Wearing a Regency dress

Before Wiscon I was waffling about whether or not I should take my new Regency garments. I really wanted to but I was also facing this thing in my brain which said that Serious Authors® don’t dress up as characters from their books.

But the dress was so pretty! And there were parties! So I decided that since I’m also a fan, if I could find someone to wear the other dress then I’d feel comfortable dressing in period clothes for the parties.

Mrs. Thomas kindly agreed to wear the blue dress and off we went.  The photo is provided by Greer Gilman who took it while wearing her Tiptree tiara.  As an aside, may I say that she looked absolutely fetching in the tiara.

The blue dress is slightly later than the white one and still somewhat in progress.  I found it on Etsy for $60 and my modiste is adding the detailing to make it appropriate for 1814, when Shades of Milk and Honey is set. The white dress is closer to an 1808 dress but is such a versatile style that adding accessories can push it earlier or later.  For the launch party, I’ll add a spencer to it.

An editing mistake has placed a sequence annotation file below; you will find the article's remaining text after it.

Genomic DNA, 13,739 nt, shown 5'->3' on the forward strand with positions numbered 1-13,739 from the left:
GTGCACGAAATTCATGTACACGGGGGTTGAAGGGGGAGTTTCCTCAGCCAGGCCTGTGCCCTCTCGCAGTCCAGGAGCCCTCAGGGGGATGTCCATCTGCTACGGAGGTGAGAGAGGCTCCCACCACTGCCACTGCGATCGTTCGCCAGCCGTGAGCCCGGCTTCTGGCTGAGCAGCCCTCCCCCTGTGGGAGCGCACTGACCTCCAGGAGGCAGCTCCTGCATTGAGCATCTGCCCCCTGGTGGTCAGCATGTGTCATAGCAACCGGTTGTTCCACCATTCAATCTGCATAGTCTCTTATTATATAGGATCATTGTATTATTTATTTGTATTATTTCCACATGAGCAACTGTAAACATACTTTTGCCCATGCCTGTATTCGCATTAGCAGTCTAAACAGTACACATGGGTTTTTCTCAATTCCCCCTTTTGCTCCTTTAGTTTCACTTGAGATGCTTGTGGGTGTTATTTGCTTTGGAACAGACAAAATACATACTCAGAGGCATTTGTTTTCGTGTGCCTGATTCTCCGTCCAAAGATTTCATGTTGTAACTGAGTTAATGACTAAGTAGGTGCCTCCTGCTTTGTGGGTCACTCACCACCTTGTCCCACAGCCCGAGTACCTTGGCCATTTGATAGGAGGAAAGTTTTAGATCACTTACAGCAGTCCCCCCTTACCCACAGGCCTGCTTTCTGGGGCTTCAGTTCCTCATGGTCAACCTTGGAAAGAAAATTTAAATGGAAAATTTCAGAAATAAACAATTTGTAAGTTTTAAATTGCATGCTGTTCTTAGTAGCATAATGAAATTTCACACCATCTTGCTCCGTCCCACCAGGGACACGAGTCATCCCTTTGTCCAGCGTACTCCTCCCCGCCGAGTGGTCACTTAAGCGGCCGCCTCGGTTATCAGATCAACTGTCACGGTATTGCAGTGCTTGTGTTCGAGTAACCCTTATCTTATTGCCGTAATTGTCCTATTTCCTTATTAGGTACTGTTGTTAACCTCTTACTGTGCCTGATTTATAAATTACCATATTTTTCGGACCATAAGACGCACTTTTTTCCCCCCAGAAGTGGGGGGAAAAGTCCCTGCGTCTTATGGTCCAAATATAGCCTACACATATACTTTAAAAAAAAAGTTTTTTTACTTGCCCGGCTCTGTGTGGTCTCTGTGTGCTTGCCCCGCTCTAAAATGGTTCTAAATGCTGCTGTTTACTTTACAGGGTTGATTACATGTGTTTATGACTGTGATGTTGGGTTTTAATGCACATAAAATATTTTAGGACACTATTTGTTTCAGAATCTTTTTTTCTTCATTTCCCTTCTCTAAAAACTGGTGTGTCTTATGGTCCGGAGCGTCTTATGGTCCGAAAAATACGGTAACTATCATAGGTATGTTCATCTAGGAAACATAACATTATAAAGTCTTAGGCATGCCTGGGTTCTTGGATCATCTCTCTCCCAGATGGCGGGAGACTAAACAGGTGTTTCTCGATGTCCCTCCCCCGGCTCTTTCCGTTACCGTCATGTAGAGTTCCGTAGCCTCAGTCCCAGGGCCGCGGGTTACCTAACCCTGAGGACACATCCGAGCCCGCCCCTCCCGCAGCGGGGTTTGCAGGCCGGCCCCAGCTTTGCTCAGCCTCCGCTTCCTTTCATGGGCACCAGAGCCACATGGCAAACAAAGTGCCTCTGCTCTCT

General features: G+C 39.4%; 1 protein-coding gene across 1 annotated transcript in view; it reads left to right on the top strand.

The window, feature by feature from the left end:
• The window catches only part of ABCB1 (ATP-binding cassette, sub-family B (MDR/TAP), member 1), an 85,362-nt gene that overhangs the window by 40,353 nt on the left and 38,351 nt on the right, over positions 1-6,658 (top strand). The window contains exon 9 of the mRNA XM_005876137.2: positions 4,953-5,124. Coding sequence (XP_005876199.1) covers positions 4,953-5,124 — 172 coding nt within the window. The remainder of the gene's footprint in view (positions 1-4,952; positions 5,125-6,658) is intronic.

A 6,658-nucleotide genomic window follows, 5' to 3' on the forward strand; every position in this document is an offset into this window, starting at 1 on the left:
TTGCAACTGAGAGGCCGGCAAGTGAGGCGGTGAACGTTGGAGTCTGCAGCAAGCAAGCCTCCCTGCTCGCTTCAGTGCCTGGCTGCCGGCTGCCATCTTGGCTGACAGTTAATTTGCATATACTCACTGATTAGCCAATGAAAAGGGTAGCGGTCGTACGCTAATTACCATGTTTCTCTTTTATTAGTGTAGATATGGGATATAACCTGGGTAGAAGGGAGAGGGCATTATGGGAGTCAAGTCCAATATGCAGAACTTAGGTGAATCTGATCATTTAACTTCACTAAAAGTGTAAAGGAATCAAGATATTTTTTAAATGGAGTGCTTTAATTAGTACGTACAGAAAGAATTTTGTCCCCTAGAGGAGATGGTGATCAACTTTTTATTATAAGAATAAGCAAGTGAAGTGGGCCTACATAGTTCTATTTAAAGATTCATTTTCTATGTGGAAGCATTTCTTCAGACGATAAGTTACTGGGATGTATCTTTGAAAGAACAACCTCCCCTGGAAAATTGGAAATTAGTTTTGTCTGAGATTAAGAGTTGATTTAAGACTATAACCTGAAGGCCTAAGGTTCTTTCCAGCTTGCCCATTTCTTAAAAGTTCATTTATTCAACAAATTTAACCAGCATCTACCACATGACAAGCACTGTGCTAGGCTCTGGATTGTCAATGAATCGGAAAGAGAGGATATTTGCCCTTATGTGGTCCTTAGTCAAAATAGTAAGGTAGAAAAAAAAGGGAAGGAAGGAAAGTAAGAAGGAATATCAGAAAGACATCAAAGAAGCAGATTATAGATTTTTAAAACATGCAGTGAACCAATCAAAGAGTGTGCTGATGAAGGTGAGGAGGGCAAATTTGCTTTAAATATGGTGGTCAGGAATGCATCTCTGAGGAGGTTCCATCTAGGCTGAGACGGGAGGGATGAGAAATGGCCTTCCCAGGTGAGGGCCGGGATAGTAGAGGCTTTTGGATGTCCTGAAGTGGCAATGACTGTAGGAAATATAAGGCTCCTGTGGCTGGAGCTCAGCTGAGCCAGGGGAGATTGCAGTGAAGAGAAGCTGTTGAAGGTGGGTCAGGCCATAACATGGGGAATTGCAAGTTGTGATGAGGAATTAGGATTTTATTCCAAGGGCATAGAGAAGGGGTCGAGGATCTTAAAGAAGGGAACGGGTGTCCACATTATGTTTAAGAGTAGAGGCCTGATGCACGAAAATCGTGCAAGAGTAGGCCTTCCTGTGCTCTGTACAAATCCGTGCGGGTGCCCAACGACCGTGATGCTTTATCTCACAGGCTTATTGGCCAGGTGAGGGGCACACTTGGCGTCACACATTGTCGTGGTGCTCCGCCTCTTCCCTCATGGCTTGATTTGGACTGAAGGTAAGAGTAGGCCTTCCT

Three discoveries from that evening.

One: People loved the dresses and even the staff identified them as being from Jane Austen’s era. We became walking billboards for Shades of Milk and Honey. I handed out cards about the book, but next time I must carry a reticule with me.

Two: When wearing the dresses our posture and bearing changed significantly from our daily wear.  It felt wrong to slouch, for instance.  I have on short stays which stop at the bottom of my ribs so I’m capable of slumping in my seat, but it didn’t feel right. Mrs. Thomas reports the same sensation even with modern undergarments.  The cut of the dresses themselves leads one to want to sit up straight.

It is also surprisingly comfortable.  I had been told that when the short stays are correctly worn that they pull the shoulders back and down for the proper Regency silhouette.  By the end of the evening, the only thing that was sore was, in fact, my shoulders, from being held so firmly in place. At the same time, I did not feel that my movement was particularly restricted. I’m sure I wouldn’t have been able to work a puppet, but nothing in he normal range of movements seemed restrictive.

Three: We both carried fans which became natural extensions of our hands in conversation.  Independently we both found ourselves gesturing with the fans and using the open and close of them as a form of expression.  However, we were not versed in the language of the fan so one must hope that we did not send inadvertent signals.

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